I wanted the ability to increase/decrease the size, in GB, of the VDI. I was unable to accomplish this. Here are my notes. In VirtualBox > Settings > Stoarge, if you select the .VDI, you can see both the virtual size and actual size of the .VDI. We are concerned with the virtual size. There is no option in the VirtualBox GUI to modify the size of the .VDI, so these commands need to be entered in the host OS to resize the .VDI:
cd c:\program files\oracle\virtualbox vboxmanage modifyhd "c:\users\jeremy\virtualbox vms\linux mint 17 lamp 2\linux mint 17 lamp 2.vdi" --resize 40960
For the second command, the path will be different for every .VDI. Also, the resize is in MB. 1,024 MB = 1 GB, so 40,960 MB = 40 GB.
Let's say we started with 10GB, and used the above commands to resize to 40GB. This is going to add an additional 30GB. However, this 30GB will be unallocated. If we go into Linux > Menu > Accessories > Disks, we'll see the 30GB is unallocated. There is no option in Linux or VirtualBox to allocate the 30GB. (needs editing . . . there might be a way to allocate using fdisk or cfdisk) Instead, the program GParted is meant to be used to allocate the 30GB. I've the GParted ISO in Documents of my Host OS. To use GParted, follow these steps:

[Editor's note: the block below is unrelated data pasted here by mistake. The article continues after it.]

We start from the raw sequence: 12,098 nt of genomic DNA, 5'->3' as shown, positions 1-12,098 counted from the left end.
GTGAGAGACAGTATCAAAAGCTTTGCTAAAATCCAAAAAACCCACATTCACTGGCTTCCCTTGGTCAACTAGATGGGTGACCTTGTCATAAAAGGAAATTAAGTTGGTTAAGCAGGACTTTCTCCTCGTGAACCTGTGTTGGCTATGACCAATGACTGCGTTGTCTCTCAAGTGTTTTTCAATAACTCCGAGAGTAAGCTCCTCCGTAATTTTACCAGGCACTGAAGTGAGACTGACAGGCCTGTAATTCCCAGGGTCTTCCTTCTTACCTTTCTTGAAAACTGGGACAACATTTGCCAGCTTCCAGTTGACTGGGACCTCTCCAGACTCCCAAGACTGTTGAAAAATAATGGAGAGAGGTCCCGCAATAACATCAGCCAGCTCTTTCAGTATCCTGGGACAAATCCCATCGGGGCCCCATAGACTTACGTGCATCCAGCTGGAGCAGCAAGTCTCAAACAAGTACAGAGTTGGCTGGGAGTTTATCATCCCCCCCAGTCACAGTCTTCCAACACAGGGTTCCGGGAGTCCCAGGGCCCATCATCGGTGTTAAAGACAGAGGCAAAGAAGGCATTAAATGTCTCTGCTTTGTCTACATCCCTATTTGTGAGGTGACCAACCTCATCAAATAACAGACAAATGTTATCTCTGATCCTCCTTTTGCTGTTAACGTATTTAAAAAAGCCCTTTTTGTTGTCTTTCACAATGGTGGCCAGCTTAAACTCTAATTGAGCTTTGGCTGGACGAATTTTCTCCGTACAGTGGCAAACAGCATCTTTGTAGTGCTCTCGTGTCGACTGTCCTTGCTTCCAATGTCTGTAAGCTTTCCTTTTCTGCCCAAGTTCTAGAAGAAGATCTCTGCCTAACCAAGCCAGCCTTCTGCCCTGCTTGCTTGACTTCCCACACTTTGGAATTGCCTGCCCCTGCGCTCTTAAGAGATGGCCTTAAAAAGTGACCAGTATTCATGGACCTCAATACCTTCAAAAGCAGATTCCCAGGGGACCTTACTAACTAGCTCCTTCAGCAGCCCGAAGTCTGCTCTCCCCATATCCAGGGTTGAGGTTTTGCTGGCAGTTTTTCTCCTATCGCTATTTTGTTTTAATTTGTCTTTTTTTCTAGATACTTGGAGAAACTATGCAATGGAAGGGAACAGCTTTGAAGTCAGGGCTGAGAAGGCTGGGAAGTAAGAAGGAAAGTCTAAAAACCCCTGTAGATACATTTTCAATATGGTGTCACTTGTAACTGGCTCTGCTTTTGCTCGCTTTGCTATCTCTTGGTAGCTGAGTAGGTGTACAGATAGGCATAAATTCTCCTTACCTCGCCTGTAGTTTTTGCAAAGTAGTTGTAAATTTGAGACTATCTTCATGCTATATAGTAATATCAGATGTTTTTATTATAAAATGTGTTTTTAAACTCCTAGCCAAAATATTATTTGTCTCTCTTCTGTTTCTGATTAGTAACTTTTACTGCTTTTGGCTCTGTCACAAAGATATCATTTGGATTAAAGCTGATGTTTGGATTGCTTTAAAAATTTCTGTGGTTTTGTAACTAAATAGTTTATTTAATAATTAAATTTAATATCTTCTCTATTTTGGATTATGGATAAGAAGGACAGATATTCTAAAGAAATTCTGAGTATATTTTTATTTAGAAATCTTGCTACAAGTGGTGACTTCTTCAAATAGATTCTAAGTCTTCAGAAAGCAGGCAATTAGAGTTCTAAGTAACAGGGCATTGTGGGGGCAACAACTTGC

- Shut down the Guest OS, Linux
- In VirtualBox > Settings > System, set CD/DVD as the top most item in the boot order
- In VirtualBox > Settings > Storage > Controller: IDE, click the disk plus, choose disk, and select the GParted ISO
- Now, Start Linux, and it will boot into GParted. There will be a series of questions. Just press enter for each question. In GParted, there will be a GUI with an option to resize each partition of the .VDI. Also, there will be a 30GB partition for the unallocated space. There should be a primary/boot partition list, with filesystem EXT4.
The problem here is that GParted will not let us take any of the unallocated space and allocate it to the EXT4 primary partition. I even tried setting up two different partitions, where 1 was the primary/boot partition with filesystem EXT4, and 2 was the logical partition with filesystem EXT4. Still, GParted wouldn't let me resize either of these. This lead me to suspect that GParted just can't resize a partition that uses the EXT4 filesystem. To further support this theory, GParted does let me resize a partition that uses the SWAP filesystem. And to further support this theory more, I found a tutorial online that shows GParted resizing an NTFS partition. During the install of Linux Mint 17, there is no option to use NTFS. This is why I just ended up carving out a large 160GB .VDI for my LAMP server.